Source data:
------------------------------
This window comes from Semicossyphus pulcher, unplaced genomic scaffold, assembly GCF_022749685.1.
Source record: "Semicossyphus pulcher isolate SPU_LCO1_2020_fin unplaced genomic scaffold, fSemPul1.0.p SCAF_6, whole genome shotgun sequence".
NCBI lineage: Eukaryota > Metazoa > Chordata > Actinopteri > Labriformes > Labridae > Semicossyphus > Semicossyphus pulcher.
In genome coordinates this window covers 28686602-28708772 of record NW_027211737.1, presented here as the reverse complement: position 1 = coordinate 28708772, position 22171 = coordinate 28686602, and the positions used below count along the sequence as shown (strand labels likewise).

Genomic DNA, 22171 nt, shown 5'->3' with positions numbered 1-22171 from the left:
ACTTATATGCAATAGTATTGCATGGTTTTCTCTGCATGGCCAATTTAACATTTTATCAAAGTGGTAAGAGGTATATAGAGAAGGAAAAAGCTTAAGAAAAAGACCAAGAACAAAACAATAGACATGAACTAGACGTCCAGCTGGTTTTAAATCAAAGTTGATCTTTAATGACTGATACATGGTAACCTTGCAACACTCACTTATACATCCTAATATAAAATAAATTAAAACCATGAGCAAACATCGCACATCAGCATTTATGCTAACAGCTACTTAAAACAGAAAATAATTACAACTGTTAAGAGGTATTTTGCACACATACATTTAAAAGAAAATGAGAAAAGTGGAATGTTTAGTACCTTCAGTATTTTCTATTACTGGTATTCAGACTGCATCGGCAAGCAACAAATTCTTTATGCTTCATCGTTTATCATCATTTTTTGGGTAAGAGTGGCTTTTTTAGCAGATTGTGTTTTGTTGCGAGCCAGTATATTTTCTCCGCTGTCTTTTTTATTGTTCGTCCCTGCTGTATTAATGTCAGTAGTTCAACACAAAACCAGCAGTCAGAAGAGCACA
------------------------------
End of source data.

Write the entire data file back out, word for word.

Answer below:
This window comes from Semicossyphus pulcher, unplaced genomic scaffold, assembly GCF_022749685.1.
Source record: "Semicossyphus pulcher isolate SPU_LCO1_2020_fin unplaced genomic scaffold, fSemPul1.0.p SCAF_6, whole genome shotgun sequence".
NCBI lineage: Eukaryota > Metazoa > Chordata > Actinopteri > Labriformes > Labridae > Semicossyphus > Semicossyphus pulcher.
In genome coordinates this window covers 28686602-28708772 of record NW_027211737.1, presented here as the reverse complement: position 1 = coordinate 28708772, position 22171 = coordinate 28686602, and the positions used below count along the sequence as shown (strand labels likewise).

Genomic DNA, 22171 nt, shown 5'->3' with positions numbered 1-22171 from the left:
ACTTATATGCAATAGTATTGCATGGTTTTCTCTGCATGGCCAATTTAACATTTTATCAAAGTGGTAAGAGGTATATAGAGAAGGAAAAAGCTTAAGAAAAAGACCAAGAACAAAACAATAGACATGAACTAGACGTCCAGCTGGTTTTAAATCAAAGTTGATCTTTAATGACTGATACATGGTAACCTTGCAACACTCACTTATACATCCTAATATAAAATAAATTAAAACCATGAGCAAACATCGCACATCAGCATTTATGCTAACAGCTACTTAAAACAGAAAATAATTACAACTGTTAAGAGGTATTTTGCACACATACATTTAAAAGAAAATGAGAAAAGTGGAATGTTTAGTACCTTCAGTATTTTCTATTACTGGTATTCAGACTGCATCGGCAAGCAACAAATTCTTTATGCTTCATCGTTTATCATCATTTTTTGGGTAAGAGTGGCTTTTTTAGCAGATTGTGTTTTGTTGCGAGCCAGTATATTTTCTCCGCTGTCTTTTTTATTGTTCGTCCCTGCTGTATTAATGTCAGTAGTTCAACACAAAACCAGCAGTCAGAAGAGCACA